How can we price an option taking into account the "issuer risk"?

I'm trying to take a closer look to option pricing in a risky environment.

Let's say a firm $A$ sells me an (European) option on an underlying $S$ (which of course can be any other financial product than the firm $A$) with payoff $h(S_T)$.

Let's take a r.v $\tau:\Omega \rightarrow \mathbb{R}_+$ to model the time at which the firm $A$ default (without really going into details of what "making default" means, we can say that it's the time the payoff of the option goes to $0$). A way to characterize the distribution of $\tau$ is to express it in function of the "hazard rate" $\lambda_t$ cf. Survival analysis. We can show that:

$$\mathbb{P}\left(\tau > t\right) = e^{-\int_0^t\lambda_sds}.$$

In a second time, due to Feynman-Kac theorem, we can now (do we?) write the option price as:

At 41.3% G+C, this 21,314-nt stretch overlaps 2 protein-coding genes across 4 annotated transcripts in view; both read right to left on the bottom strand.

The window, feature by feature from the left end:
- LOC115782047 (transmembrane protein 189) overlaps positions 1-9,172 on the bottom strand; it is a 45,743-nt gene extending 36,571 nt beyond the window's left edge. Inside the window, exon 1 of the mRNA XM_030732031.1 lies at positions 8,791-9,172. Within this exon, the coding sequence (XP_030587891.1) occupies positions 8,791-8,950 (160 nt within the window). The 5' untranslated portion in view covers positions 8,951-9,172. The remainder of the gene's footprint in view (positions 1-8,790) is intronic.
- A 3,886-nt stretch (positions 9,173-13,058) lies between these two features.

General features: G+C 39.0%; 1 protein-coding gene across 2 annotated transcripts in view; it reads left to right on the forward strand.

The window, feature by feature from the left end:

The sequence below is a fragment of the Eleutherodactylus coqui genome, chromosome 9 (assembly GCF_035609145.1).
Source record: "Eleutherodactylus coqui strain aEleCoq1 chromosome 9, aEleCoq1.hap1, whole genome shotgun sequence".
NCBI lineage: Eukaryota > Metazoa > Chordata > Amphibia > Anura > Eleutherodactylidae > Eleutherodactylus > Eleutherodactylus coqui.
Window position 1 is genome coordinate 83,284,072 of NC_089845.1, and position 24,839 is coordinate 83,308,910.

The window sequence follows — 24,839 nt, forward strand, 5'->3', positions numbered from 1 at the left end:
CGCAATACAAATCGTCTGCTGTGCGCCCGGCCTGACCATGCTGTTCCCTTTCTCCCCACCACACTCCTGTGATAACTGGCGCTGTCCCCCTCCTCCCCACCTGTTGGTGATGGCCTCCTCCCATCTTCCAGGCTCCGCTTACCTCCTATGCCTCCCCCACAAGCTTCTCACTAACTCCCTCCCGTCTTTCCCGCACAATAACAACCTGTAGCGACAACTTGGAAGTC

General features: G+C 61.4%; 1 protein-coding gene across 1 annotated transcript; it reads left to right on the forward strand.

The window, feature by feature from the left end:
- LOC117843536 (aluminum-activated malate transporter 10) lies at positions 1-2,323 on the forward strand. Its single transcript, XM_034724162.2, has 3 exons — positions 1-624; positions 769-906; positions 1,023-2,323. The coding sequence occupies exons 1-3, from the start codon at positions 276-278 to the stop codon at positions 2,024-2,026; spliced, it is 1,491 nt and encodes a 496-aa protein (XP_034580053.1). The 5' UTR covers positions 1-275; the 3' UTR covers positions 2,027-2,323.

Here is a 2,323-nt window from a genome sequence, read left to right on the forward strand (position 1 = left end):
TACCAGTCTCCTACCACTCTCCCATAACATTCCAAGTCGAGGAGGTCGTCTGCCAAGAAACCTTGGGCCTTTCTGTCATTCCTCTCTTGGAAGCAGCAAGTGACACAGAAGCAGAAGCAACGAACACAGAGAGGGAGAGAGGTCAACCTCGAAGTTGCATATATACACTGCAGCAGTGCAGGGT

$$P_t(T,K)=e^{-\int_t^Tr_sds}\mathbb{E}\left[h(S_T)\mathbb{1}_{\{\tau>T\}}|\mathcal{F}_t\right].$$

Before going any further, are $S_t$ and $\{\tau>t\}$ defined on the same filtered probability space? I cannot get an answer for this, because for me, intuitively (and I'm not saying my intuitions are good), we're most likely to have two filtrations $\mathcal{F}_t:=\sigma(S_s,s\leq t)$ and $\mathcal{G}_t:=\sigma(A_s,s\leq t)$ (with $A$ being the firm who sells the option) such that the option price is more likely to be something like:

$$P_t(T,K)=e^{-\int_t^Tr_sds}\mathbb{E}\left[h(S_T)\mathbb{1}_{\{\tau>T\}}|\mathcal{F}_t\vee\mathcal{G}_t\right],$$

if it does mean something...

I'm seeing it like something is horribly wrong in what I'm writing, but there is not so much literature for this, and I don't want to go any further before being sure of the basics in such an environment.

Thanks.

• It's Feynman-Kac. (pronounced "Katz") Commented Jan 28, 2018 at 20:39
• You do not specify any dependence structure between say the Brownian motion driving the spot price of the risky asset $S$ and the Poisson counting process driving the occurrence of a default event? So either you tie them under some measure and you can answer your question. Or you consider that they are independent and again this answers the question, right? Usually the latter is done. Have a look at this related question quant.stackexchange.com/questions/33031/… Commented Jan 29, 2018 at 8:07